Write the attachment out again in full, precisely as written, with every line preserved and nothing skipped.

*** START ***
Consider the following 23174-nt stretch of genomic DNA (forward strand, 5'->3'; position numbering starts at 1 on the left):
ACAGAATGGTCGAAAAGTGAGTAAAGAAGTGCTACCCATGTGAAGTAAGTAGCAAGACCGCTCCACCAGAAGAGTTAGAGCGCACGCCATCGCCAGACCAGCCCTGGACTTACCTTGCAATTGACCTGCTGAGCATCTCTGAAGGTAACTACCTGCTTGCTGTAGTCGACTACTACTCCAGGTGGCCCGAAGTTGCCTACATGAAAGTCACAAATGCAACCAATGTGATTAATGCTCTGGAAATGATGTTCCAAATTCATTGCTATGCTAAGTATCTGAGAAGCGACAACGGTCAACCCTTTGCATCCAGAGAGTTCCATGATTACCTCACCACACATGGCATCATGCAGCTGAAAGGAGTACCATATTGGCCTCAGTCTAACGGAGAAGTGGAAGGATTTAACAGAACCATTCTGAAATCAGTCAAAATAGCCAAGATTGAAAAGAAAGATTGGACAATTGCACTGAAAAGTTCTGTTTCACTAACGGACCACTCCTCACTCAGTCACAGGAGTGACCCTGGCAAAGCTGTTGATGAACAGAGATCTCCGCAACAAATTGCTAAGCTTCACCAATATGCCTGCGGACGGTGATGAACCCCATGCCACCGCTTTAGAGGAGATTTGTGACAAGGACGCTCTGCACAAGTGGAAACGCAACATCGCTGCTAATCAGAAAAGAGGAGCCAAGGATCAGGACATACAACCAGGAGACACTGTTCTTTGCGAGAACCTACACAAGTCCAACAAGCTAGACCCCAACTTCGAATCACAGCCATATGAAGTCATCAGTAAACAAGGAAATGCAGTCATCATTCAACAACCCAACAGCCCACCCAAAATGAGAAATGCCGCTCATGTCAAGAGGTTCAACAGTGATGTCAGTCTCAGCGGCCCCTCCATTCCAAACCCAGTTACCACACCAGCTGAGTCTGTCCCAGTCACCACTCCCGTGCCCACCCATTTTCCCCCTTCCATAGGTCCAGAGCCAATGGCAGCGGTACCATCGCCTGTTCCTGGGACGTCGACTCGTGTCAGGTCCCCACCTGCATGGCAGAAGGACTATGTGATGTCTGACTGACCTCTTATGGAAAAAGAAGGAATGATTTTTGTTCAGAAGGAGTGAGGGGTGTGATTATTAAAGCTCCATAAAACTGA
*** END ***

Consider the following 23174-nt stretch of genomic DNA (forward strand, 5'->3'; position numbering starts at 1 on the left):
ACAGAATGGTCGAAAAGTGAGTAAAGAAGTGCTACCCATGTGAAGTAAGTAGCAAGACCGCTCCACCAGAAGAGTTAGAGCGCACGCCATCGCCAGACCAGCCCTGGACTTACCTTGCAATTGACCTGCTGAGCATCTCTGAAGGTAACTACCTGCTTGCTGTAGTCGACTACTACTCCAGGTGGCCCGAAGTTGCCTACATGAAAGTCACAAATGCAACCAATGTGATTAATGCTCTGGAAATGATGTTCCAAATTCATTGCTATGCTAAGTATCTGAGAAGCGACAACGGTCAACCCTTTGCATCCAGAGAGTTCCATGATTACCTCACCACACATGGCATCATGCAGCTGAAAGGAGTACCATATTGGCCTCAGTCTAACGGAGAAGTGGAAGGATTTAACAGAACCATTCTGAAATCAGTCAAAATAGCCAAGATTGAAAAGAAAGATTGGACAATTGCACTGAAAAGTTCTGTTTCACTAACGGACCACTCCTCACTCAGTCACAGGAGTGACCCTGGCAAAGCTGTTGATGAACAGAGATCTCCGCAACAAATTGCTAAGCTTCACCAATATGCCTGCGGACGGTGATGAACCCCATGCCACCGCTTTAGAGGAGATTTGTGACAAGGACGCTCTGCACAAGTGGAAACGCAACATCGCTGCTAATCAGAAAAGAGGAGCCAAGGATCAGGACATACAACCAGGAGACACTGTTCTTTGCGAGAACCTACACAAGTCCAACAAGCTAGACCCCAACTTCGAATCACAGCCATATGAAGTCATCAGTAAACAAGGAAATGCAGTCATCATTCAACAACCCAACAGCCCACCCAAAATGAGAAATGCCGCTCATGTCAAGAGGTTCAACAGTGATGTCAGTCTCAGCGGCCCCTCCATTCCAAACCCAGTTACCACACCAGCTGAGTCTGTCCCAGTCACCACTCCCGTGCCCACCCATTTTCCCCCTTCCATAGGTCCAGAGCCAATGGCAGCGGTACCATCGCCTGTTCCTGGGACGTCGACTCGTGTCAGGTCCCCACCTGCATGGCAGAAGGACTATGTGATGTCTGACTGACCTCTTATGGAAAAAGAAGGAATGATTTTTGTTCAGAAGGAGTGAGGGGTGTGATTATTAAAGCTCCATAAAACTGA